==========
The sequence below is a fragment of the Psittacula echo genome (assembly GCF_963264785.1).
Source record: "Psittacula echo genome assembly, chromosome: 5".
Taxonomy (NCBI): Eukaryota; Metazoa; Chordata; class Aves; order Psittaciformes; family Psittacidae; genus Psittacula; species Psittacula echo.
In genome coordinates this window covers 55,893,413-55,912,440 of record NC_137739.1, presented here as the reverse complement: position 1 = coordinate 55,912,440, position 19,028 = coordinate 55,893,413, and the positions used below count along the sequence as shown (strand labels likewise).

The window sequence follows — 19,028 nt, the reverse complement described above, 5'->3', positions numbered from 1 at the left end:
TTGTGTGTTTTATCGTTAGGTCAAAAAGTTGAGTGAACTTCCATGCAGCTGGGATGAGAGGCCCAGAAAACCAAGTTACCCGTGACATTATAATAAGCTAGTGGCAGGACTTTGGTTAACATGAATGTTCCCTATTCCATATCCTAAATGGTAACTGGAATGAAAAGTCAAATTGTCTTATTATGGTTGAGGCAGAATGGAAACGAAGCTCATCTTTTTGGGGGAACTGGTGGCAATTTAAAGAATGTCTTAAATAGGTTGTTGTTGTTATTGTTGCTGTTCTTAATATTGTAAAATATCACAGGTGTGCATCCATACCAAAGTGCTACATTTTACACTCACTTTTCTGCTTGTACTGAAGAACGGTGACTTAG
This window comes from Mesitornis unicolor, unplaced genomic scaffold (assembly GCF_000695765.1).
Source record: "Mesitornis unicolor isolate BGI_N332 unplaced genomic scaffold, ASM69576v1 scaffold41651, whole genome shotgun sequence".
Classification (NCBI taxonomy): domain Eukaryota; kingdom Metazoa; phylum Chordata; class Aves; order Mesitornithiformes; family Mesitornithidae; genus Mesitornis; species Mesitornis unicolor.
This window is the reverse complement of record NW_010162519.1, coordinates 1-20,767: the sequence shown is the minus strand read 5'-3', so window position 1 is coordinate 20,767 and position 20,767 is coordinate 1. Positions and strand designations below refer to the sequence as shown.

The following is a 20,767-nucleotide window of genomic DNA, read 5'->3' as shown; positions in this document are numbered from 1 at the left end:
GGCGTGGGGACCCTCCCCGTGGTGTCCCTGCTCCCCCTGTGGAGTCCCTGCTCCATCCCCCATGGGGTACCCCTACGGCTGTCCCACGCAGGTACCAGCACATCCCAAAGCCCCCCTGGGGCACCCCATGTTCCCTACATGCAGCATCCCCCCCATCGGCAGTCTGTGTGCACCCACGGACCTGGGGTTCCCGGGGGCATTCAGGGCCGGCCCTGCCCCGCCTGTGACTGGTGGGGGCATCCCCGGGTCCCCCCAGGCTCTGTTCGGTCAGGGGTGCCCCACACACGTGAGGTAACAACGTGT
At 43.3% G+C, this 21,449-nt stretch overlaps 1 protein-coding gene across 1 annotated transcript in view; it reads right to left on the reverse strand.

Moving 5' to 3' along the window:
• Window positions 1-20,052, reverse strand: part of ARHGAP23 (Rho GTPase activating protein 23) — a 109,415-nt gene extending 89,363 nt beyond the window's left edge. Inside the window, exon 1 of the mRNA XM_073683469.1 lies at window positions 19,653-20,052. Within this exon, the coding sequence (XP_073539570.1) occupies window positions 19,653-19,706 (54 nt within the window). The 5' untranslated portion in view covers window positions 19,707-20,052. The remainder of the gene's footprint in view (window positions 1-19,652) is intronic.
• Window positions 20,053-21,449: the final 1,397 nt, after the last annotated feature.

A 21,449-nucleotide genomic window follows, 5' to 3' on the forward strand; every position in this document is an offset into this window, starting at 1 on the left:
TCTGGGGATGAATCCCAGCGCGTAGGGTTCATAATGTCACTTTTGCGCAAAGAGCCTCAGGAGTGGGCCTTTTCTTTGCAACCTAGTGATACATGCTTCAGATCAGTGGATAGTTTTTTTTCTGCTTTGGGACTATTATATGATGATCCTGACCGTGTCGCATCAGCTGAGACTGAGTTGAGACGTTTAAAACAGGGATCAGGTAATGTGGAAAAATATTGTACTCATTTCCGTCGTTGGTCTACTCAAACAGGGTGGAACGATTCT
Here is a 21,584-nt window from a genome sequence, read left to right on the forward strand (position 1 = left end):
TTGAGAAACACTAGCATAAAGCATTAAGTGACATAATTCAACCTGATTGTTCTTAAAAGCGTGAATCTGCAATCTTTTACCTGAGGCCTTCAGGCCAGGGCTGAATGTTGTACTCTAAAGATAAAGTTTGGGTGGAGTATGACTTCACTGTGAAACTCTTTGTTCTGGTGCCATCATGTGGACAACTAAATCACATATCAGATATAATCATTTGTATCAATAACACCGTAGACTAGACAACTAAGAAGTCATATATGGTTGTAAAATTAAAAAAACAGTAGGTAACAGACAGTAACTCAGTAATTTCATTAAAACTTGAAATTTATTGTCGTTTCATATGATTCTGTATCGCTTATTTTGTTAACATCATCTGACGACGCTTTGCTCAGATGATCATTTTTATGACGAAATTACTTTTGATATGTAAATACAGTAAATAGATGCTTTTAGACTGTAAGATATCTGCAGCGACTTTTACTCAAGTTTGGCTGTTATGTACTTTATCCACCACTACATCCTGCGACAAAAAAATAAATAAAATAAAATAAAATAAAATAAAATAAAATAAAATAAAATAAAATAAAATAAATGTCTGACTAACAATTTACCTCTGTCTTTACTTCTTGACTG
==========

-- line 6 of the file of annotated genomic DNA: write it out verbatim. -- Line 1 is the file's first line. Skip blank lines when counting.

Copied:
TTGTGTGTTTTATCGTTAGGTCAAAAAGTTGAGTGAACTTCCATGCAGCTGGGATGAGAGGCCCAGAAAACCAAGTTACCCGTGACATTATAATAAGCTAGTGGCAGGACTTTGGTTAACATGAATGTTCCCTATTCCATATCCTAAATGGTAACTGGAATGAAAAGTCAAATTGTCTTATTATGGTTGAGGCAGAATGGAAACGAAGCTCATCTTTTTGGGGGAACTGGTGGCAATTTAAAGAATGTCTTAAATAGGTTGTTGTTGTTATTGTTGCTGTTCTTAATATTGTAAAATATCACAGGTGTGCATCCATACCAAAGTGCTACATTTTACACTCACTTTTCTGCTTGTACTGAAGAACGGTGACTTAG